The Sony FE 50mm f/1.8 is the most affordable Sony lens available for full frame e-mount cameras. The Sony FE 50mm isn’t going to win any awards for build quality with its plastic construction, but I was pretty impressed with its performance and the images I was able to get during my months of testing. Make no mistake, this lens doesn’t come close to the Sony Zeiss 55mm f/1.8 that many will compare it to. The Sony Zeiss 55mm costs upwards of $750 more though. As much as I love the Zeiss 55mm, I think a case can be made that the Sony FE 50mm might be the better value pick for a lot of photographers. Find out why in this review.
Lens Construction, Handling, And Build Quality:
The Sony FE 50mm f/1.8 is constructed almost entirely of plastic and feels very light in the hand. Many photographers and reviewers like to knock light and plastic lenses for feeling cheap and toy-like, but I think they serve a purpose for long hikes and backroad travel. These kinds of lenses are also great for shooters on a tight budget. The durability, weather sealing, and overall quality of heavier lenses is unquestionable, but there are times when a light camera setup trumps maximum image quality. The major sacrifices you have to be willing to make with the Sony FE 50 is with autofocus, weather resistance, and long term durability. The falloff in image quality is not as great as many would have you believe.
The Sony 50mm FE comes in at 6.5oz, which is 3.4oz lighter than the Sony Zeiss 55mm. The Sony 50mm FE is a short and stout lens at 2.70 x 2.34″. The lens hood is also pretty compact, making this a great lens when you want to go unnoticed.
The plastic focus ring on the 50mm FE scrolls infinitely, and does the job when called upon for manual focus shots. The scroll wheel itself feels like it floats a little, but the movements are more-or-less precise.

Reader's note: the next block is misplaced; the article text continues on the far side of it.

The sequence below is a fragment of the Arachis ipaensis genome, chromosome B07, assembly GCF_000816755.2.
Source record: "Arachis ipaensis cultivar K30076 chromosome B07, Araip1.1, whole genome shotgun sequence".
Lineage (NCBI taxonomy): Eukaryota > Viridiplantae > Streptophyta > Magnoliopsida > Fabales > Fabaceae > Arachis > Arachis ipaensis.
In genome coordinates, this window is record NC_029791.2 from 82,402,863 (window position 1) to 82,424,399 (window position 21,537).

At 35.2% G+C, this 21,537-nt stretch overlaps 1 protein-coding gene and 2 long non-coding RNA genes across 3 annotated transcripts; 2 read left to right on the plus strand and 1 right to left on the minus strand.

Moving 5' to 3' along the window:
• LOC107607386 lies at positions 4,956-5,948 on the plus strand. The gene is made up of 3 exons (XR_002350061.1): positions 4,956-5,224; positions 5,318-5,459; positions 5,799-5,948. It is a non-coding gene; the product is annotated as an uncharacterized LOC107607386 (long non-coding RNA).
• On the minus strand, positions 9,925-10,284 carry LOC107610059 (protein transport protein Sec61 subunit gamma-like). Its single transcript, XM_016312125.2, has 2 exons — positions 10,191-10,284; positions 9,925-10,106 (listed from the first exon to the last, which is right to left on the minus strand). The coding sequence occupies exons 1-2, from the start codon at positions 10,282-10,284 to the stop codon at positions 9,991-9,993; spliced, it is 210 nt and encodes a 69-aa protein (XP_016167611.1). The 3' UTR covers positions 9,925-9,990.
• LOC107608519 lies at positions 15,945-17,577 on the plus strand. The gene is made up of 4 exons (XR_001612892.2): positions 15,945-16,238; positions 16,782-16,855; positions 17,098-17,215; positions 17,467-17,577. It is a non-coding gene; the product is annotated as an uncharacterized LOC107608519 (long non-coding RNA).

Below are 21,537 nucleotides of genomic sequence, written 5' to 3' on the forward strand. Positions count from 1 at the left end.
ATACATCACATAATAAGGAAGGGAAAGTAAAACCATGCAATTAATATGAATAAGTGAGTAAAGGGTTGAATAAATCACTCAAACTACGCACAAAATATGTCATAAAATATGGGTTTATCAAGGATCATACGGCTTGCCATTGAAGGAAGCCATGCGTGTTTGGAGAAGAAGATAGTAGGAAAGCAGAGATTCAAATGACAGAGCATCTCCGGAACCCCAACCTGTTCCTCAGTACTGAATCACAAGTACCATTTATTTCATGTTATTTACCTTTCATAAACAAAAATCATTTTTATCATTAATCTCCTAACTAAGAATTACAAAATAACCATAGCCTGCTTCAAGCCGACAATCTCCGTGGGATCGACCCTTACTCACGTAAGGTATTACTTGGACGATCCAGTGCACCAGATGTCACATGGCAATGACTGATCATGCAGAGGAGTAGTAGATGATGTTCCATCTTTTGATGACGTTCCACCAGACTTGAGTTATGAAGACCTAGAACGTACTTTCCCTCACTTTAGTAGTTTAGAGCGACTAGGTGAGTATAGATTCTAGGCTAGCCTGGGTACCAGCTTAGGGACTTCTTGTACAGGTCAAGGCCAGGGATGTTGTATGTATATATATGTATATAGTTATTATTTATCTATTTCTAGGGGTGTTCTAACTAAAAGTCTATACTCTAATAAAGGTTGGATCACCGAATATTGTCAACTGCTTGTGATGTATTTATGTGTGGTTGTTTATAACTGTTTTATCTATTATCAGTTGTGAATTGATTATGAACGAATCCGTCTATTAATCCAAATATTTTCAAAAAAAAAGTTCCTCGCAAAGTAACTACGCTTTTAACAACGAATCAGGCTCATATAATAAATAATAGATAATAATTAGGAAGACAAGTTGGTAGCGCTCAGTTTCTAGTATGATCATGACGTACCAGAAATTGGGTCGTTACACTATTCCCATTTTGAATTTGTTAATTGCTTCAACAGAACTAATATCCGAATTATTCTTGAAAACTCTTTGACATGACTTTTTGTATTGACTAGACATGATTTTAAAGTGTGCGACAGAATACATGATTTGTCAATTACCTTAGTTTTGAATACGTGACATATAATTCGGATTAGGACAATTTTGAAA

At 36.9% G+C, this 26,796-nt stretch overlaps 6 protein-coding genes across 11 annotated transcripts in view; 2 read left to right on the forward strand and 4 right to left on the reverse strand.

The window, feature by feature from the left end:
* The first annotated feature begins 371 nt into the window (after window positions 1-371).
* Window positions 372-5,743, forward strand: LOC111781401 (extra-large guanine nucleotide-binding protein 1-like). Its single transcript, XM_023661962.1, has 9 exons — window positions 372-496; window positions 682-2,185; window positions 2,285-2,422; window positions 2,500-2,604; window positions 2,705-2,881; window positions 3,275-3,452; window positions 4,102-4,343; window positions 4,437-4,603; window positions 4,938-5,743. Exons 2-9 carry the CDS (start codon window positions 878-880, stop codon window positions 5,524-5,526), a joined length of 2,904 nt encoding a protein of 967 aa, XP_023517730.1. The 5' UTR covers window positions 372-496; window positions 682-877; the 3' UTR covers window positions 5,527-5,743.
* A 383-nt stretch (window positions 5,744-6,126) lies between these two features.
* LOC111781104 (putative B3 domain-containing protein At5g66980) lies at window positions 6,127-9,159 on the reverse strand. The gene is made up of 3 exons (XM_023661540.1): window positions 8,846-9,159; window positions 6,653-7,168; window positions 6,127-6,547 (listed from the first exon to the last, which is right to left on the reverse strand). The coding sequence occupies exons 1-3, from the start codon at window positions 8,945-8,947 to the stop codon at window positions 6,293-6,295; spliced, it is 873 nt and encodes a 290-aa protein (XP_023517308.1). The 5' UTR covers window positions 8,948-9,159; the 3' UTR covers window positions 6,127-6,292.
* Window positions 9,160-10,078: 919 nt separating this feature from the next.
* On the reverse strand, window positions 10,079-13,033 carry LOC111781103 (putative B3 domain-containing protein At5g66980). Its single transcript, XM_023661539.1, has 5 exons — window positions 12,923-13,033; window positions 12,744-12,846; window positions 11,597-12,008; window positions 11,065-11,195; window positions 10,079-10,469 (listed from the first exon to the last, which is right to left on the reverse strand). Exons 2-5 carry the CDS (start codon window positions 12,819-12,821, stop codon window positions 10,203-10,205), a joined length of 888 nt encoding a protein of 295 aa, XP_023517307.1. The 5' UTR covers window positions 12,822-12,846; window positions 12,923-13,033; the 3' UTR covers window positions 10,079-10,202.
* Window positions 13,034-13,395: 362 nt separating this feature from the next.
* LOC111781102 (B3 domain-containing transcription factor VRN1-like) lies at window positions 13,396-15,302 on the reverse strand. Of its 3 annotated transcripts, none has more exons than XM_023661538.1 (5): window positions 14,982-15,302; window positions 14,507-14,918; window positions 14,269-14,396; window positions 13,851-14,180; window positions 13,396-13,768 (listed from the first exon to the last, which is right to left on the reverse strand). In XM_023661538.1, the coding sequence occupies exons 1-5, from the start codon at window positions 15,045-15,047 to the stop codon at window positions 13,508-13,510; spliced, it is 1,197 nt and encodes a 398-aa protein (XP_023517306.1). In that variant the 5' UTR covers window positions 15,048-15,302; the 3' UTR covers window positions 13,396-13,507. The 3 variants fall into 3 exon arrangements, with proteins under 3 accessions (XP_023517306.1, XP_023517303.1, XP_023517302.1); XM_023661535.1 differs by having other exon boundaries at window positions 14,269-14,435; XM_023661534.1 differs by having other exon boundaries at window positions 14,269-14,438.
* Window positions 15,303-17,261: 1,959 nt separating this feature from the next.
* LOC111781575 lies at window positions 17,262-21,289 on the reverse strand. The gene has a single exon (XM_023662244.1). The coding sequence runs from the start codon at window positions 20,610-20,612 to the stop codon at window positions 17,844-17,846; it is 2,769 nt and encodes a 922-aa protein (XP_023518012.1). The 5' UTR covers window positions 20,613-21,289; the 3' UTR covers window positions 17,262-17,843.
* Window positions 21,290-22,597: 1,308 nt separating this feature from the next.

There isn’t a lot of glass used on the 50mm FE, which is what makes this lens and other ‘nifty fifty’ lenses so affordable to produce. Sony uses 6 lens elements in 5 groups, and a single aspherical element in the rear of those 6. The max aperture on this lens is f/1.8, and Sony uses 7 rounded diaphragm blades. The 7 rounded blades create pretty decent bokeh for a lens at this price point which you’ll see in the image gallery below.
On the back side of the 50mm FE you’ll find one of the only sections made of metal, the bayonet. There is no weather or dust sealing on this bayonet, which is to be expected on a $250 lens.
Specs and Stats:
Dimensions: 2.70 x 2.34″
Weight: 6.56 oz (186 g)
Filter Thread: 49mm
Focal Length: 50mm
Aperture: f/1.8 -f/22
View Angle: 47°
Minimum Focus Distance: 17.76″ (45 cm)
Diaphram Blades: 7 rounded blades
Find the Sony 50mm F/1.8 Online: Amazon | B&H Photo Video
Image Quality And Performance:
As a landscape photographer, 50mm is not a focal length I shoot with often. I prefer to shoot ultra wide at 15-25mm or very close at 150mm-300mm. 50mm is ‘no man’s land’ for landscapes, but the perfect focal length for portraits and general use walkaround shots. My use (or lack there of) at this focal range is another reason the 50mm FE is a tempting pick over the Sony Zeiss 55mm. It’s hard to justify a $750 price premium for a lens I only use on occasion. Below you will find a gallery of sample shots organized by category.